Now that a short-term deal with Iran about its nuclear program has been reached, the timing is right for the U.S. to turn over the lead on these negotiations to China, India and Russia, who live in the neighborhood. When the wrangling over Iran’s nuclear capabilities began a few decades ago, in a very different geopolitical landscape, it may have made sense for the U.S. to play helicopter parent. However, that time has passed, especially with so much to do here at home, from rebuilding the economy and creating jobs to fixing the debt problem. In the meantime, here are some thoughts worth pondering about Iran’s nuclear program as an imminent threat to the U.S.
Why is Iran an imminent threat to America, which is thousands of miles away, but not to China, Russia or India? Washington exhibits intellectual laziness when they call the leaders of Iran crazy, psychopathic or unpredictable. These sorts of descriptions may provide good sound bites but they hardly serve the American public. Moreover, Iranian leaders are not so stupid that they would risk what could amount to their nation’s collective suicide by attacking the U.S. It should be evident that Iran has no reason to attack the U.S. — nor do they have the capability to do so, just like Iraq.
As for the prospect of a nuclear-armed Iran, it’s worth remembering that warnings about “Iran’s imminent nuclear threat” have loomed for years, however dubiously, as a review in the Christian Science Monitor pointed out:
- 1984: Jane’s Defence Weekly quotes West German intelligence sources as saying that Iran’s production of a bomb “is entering its final stages.” U.S. Senator Alan Cranston echoes that with the claim that Iran is seven years away from making a weapon.
- 1992: Israeli parliamentarian Benjamin Netanyahu tells his colleagues that Iran is three to five years from being able to produce a nuclear weapon – and that the threat had to be “uprooted by an international front headed by the U.S.”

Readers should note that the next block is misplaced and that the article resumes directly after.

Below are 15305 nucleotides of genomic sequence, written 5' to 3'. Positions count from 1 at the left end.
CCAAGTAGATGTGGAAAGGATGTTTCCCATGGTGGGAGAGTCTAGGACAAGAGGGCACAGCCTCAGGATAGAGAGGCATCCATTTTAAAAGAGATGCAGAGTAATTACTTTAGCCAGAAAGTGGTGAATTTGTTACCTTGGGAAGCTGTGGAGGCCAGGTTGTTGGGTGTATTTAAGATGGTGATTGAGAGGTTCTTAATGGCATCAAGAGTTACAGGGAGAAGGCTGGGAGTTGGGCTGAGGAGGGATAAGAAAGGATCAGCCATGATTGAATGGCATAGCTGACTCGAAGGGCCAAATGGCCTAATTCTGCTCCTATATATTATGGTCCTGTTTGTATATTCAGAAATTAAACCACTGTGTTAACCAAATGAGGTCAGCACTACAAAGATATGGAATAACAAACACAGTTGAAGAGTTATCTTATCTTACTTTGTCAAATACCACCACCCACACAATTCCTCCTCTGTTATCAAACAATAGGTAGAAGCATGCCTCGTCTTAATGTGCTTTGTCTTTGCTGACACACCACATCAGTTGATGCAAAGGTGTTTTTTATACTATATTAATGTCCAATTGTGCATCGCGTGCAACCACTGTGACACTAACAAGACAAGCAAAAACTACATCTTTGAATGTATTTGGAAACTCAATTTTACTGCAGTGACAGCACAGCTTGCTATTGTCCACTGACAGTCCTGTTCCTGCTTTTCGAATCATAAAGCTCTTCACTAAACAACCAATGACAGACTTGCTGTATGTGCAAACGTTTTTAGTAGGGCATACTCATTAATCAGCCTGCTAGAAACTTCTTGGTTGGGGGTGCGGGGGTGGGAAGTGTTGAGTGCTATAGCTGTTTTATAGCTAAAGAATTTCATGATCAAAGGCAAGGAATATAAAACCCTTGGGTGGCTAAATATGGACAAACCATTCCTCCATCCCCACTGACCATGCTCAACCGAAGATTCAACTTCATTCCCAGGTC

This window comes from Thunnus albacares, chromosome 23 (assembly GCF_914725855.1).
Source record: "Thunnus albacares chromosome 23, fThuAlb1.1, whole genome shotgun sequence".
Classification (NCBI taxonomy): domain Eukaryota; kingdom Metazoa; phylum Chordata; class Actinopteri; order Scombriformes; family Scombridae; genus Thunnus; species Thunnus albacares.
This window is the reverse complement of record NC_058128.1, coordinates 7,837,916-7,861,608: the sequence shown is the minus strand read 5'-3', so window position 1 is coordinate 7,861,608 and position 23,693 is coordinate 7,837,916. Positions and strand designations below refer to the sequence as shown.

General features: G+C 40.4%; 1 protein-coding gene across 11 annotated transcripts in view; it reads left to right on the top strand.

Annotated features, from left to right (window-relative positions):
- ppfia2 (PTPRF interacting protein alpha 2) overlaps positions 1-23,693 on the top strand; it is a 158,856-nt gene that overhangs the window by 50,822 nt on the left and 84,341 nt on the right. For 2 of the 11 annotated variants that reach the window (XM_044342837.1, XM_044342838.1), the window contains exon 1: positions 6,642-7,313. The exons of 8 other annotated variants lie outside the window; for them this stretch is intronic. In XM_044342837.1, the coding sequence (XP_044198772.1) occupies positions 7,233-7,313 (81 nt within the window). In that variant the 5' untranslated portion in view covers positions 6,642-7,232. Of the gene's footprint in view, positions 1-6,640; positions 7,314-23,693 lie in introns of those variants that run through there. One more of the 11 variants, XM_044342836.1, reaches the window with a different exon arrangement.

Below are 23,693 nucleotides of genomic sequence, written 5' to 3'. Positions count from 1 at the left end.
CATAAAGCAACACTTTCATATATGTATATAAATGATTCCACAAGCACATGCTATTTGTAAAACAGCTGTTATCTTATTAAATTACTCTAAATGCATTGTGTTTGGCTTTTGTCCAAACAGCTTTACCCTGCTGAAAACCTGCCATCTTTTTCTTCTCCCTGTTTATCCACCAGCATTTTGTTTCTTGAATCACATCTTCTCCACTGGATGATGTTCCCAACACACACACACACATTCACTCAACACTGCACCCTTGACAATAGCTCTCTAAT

- 1992: Israeli Foreign Minister Shimon Peres tells French TV that Iran was set to have nuclear warheads by 1999.
- 1995: The New York Times conveys the fears of senior U.S. and Israeli officials that “Iran is much closer to producing nuclear weapons than previously thought” – about five years away – and that Iran’s nuclear bomb is “at the top of the list” of dangers in the coming decade.
- 1997: The Christian Science Monitor reports that U.S. pressure on Iran’s nuclear suppliers had “forced Iran to adjust its suspected timetable for a bomb. Experts now say Iran is unlikely to acquire nuclear weapons for eight or 10 years.”
- 1998: The New York Times says that Israel was less safe as a result of the launch even though Israel alone in the Middle East possessed both nuclear weapons and the long-range missiles to drop them anywhere.
- 2004: Secretary of State Colin Powell tells reporters that Iran had been working on technology to fit a nuclear warhead onto a missile. “We are talking about information that says they not only have [the] missiles but information that suggests they are working hard about how to put the two together,” he said.
- 2007: An unclassified National Intelligence Estimate (NIE) on Iran is released, which controversially judges with “high confidence” that Iran had given up its nuclear weapons effort in fall 2003.
- 2011: When Meir Dagan steps down as director of Israel’s Mossad spy agency, he says that Iran would not be able to produce a nuclear weapon until 2015. Later he said that attacking Iran would be “a stupid idea. The regional challenge that Israel would face would be impossible.”
Well, what if Iran does develop a nuclear bomb? Would the U.S. really be helpless to defend against it, in the unlikely event of an attack? If so, then why are we spending billions of dollars on defense? Even if there was no real threat of an attack, some will argue that a nuclear Iran will destabilize the Middle East. But the Middle East has been unstable for decades so let the U.N. do what it can to enhance stability since we do use U.N. to justify the sanctions against Iran.
In the meantime, the U.S. would do well to focus on restoring stability at home, where the effects of economic fallout and any number of other challenges pose more imminent threats than anything coming out of Iran’s distant nuclear facilities — real or imagined. As former chairman of the Joint Chief of Staff Admiral Mike Mullen said, “The biggest threat we have to our national security is our debt.”